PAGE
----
— New York Yankees (@Yankees) August 7, 2017
We're deeply saddened by the passing of Don Baylor, a beloved member of the '86 Red Sox. Our thoughts & prayers are with his family. pic.twitter.com/NmWT9qq9Db
— Red Sox (@RedSox) August 7, 2017
Sending love to the Baylor family today. RIP Don. pic.twitter.com/sXpafJ9L86
— Minnesota Twins (@Twins) August 7, 2017
Very sad to hear about the passing of my former teammate and friend Don Baylor. RIP 🙏
— Bert Blyleven (@BertBlyleven28) August 7, 2017
Very sad last few days as baseball loses 2 strong leaders of the past, Darren Daulton & Don Baylor. Two old school tough baseball players.
— Ken Singleton (@29alltime) August 7, 2017
— Dave Winfield (@DaveWinfieldHOF) August 7, 2017
We are deeply saddened by the passing of original Colorado Rockies Manager Don Baylor. pic.twitter.com/hYo61JP1sF
— Colorado Rockies (@Rockies) August 7, 2017
The #Cubs mourn the passing of former manager Don Baylor.
We send our condolences to his family and friends. pic.twitter.com/LJCwJVRD7O
— Chicago Cubs (@Cubs) August 7, 2017
— Arizona Diamondbacks (@Dbacks) August 7, 2017
— Jim Abbott (@jabbottum31) August 7, 2017
— Vladimir Guerrero (@VladGuerrero27) August 7, 2017
— Dontrelle Willis (@DTrainMLB) August 7, 2017
Don Baylor was a great coach, manager, player, mentor, and friend. Above all he was a tremendous human being. Rest easy "Groove".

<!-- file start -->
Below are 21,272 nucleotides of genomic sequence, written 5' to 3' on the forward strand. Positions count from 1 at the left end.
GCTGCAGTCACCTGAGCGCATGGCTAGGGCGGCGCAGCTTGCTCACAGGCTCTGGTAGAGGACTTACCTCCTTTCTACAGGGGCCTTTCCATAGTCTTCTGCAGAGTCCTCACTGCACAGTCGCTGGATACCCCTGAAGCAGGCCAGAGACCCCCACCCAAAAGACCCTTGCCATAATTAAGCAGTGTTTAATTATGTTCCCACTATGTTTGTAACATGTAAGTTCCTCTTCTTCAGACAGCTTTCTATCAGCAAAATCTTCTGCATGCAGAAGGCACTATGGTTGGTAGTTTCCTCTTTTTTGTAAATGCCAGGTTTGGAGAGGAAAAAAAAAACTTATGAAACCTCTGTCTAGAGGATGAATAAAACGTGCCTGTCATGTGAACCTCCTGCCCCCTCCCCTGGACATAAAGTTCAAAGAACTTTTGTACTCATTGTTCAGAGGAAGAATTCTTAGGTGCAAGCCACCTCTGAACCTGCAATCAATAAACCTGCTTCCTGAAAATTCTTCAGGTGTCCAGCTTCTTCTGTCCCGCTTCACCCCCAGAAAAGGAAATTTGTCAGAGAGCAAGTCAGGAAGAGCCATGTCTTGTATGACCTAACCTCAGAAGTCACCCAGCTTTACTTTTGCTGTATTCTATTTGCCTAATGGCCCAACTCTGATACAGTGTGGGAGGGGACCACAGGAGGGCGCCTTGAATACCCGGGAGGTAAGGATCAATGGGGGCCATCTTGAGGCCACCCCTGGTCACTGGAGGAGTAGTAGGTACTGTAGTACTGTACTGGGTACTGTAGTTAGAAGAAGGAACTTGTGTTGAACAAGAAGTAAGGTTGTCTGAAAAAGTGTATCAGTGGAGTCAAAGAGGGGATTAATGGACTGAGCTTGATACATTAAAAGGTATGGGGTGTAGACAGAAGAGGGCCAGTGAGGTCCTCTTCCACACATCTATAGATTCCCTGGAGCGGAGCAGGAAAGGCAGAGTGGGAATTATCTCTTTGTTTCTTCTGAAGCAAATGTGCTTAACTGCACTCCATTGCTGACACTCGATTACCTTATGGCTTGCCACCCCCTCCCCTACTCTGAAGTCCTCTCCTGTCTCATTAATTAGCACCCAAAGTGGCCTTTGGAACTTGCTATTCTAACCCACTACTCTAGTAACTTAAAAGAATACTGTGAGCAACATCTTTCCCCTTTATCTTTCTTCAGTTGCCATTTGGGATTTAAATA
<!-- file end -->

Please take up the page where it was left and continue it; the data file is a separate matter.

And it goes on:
— Raúl Ibañez (@RaulIbanezMLB) August 7, 2017
Thoughts and prayers go out to the Baylor family. Rest easy Groove!
— C.J. Cron (@CCron24) August 8, 2017
He always gave me confidence after a rough one,always ready to laugh, a great coach,a great friend,with both love and sadness RIP Don Baylor
— Huston Street (@HustonStreet) August 7, 2017
Regardless of your personal opinion of the New York Yankees, there can be no denying the rich history of one of baseball’s most storied franchises. In The New York Times Story of the Yankees 1903-Present, nearly 400 articles are presented for the reader to peruse, covering many of the most famous names in baseball history. Tales of their accomplishments on and off the diamond, battles with health, battles with each other, good times and bad times are all presented to present a baseball yet human narrative.
Major events such as Babe Ruth’s 60-homer season, Joe DiMaggio’s 56-game hitting streak, Don Larsen’s perfect game in the World Series, Billy Martin’s hiring and firing and hiring and firing ad nauseam can be found within these pages. Tributes to the greats like Ruth, Lou Gehrig, and Casey Stengel at their passing are present. The reprinted articles span from September 1902 through December 2016, presenting as full a picture as a 542-page book will allow.
The casual baseball fan will recognize many of the stories presented here, and it is certainly interesting to read them in the context of when they happened, rather than decades later. The evolution of newspaper reporting and use of language is also clearly seen. For instance, an article from 1910 reporting Willie Keeler’s retirement called him “the most scientific of batsmen.” Such a turn of phrase may have sounded clever in the early twentieth century, but now seems quaint and antiquated.